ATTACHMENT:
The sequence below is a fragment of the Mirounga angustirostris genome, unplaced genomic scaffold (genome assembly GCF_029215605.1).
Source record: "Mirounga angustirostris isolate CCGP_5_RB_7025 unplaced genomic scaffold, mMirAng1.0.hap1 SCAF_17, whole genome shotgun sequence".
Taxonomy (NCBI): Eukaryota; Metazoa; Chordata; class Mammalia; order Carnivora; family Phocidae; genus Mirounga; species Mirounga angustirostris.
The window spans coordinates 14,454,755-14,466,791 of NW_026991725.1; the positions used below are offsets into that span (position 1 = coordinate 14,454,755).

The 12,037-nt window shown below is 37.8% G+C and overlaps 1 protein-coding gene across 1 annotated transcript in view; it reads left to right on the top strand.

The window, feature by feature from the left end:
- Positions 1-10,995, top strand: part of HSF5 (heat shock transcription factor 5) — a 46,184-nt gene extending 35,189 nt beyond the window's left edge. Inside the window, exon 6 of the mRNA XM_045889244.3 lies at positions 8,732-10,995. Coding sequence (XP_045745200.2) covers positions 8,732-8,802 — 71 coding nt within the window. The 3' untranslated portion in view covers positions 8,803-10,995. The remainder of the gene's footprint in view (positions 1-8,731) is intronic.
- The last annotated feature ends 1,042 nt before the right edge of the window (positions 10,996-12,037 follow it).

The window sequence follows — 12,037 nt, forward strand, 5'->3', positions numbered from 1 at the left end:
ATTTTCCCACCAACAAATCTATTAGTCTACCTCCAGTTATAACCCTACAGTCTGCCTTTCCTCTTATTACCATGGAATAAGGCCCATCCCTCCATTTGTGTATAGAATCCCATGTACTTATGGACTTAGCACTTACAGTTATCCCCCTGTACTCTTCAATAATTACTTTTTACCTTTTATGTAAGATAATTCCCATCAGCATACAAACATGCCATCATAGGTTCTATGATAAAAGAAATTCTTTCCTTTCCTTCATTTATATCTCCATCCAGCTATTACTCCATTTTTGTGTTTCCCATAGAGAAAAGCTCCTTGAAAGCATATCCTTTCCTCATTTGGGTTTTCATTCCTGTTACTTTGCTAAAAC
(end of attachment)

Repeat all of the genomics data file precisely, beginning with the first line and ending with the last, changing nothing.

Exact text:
The sequence below is a fragment of the Mirounga angustirostris genome, unplaced genomic scaffold (genome assembly GCF_029215605.1).
Source record: "Mirounga angustirostris isolate CCGP_5_RB_7025 unplaced genomic scaffold, mMirAng1.0.hap1 SCAF_17, whole genome shotgun sequence".
Taxonomy (NCBI): Eukaryota; Metazoa; Chordata; class Mammalia; order Carnivora; family Phocidae; genus Mirounga; species Mirounga angustirostris.
The window spans coordinates 14,454,755-14,466,791 of NW_026991725.1; the positions used below are offsets into that span (position 1 = coordinate 14,454,755).

The 12,037-nt window shown below is 37.8% G+C and overlaps 1 protein-coding gene across 1 annotated transcript in view; it reads left to right on the top strand.

The window, feature by feature from the left end:
- Positions 1-10,995, top strand: part of HSF5 (heat shock transcription factor 5) — a 46,184-nt gene extending 35,189 nt beyond the window's left edge. Inside the window, exon 6 of the mRNA XM_045889244.3 lies at positions 8,732-10,995. Coding sequence (XP_045745200.2) covers positions 8,732-8,802 — 71 coding nt within the window. The 3' untranslated portion in view covers positions 8,803-10,995. The remainder of the gene's footprint in view (positions 1-8,731) is intronic.
- The last annotated feature ends 1,042 nt before the right edge of the window (positions 10,996-12,037 follow it).

The window sequence follows — 12,037 nt, forward strand, 5'->3', positions numbered from 1 at the left end:
ATTTTCCCACCAACAAATCTATTAGTCTACCTCCAGTTATAACCCTACAGTCTGCCTTTCCTCTTATTACCATGGAATAAGGCCCATCCCTCCATTTGTGTATAGAATCCCATGTACTTATGGACTTAGCACTTACAGTTATCCCCCTGTACTCTTCAATAATTACTTTTTACCTTTTATGTAAGATAATTCCCATCAGCATACAAACATGCCATCATAGGTTCTATGATAAAAGAAATTCTTTCCTTTCCTTCATTTATATCTCCATCCAGCTATTACTCCATTTTTGTGTTTCCCATAGAGAAAAGCTCCTTGAAAGCATATCCTTTCCTCATTTGGGTTTTCATTCCTGTTACTTTGCTAAAAC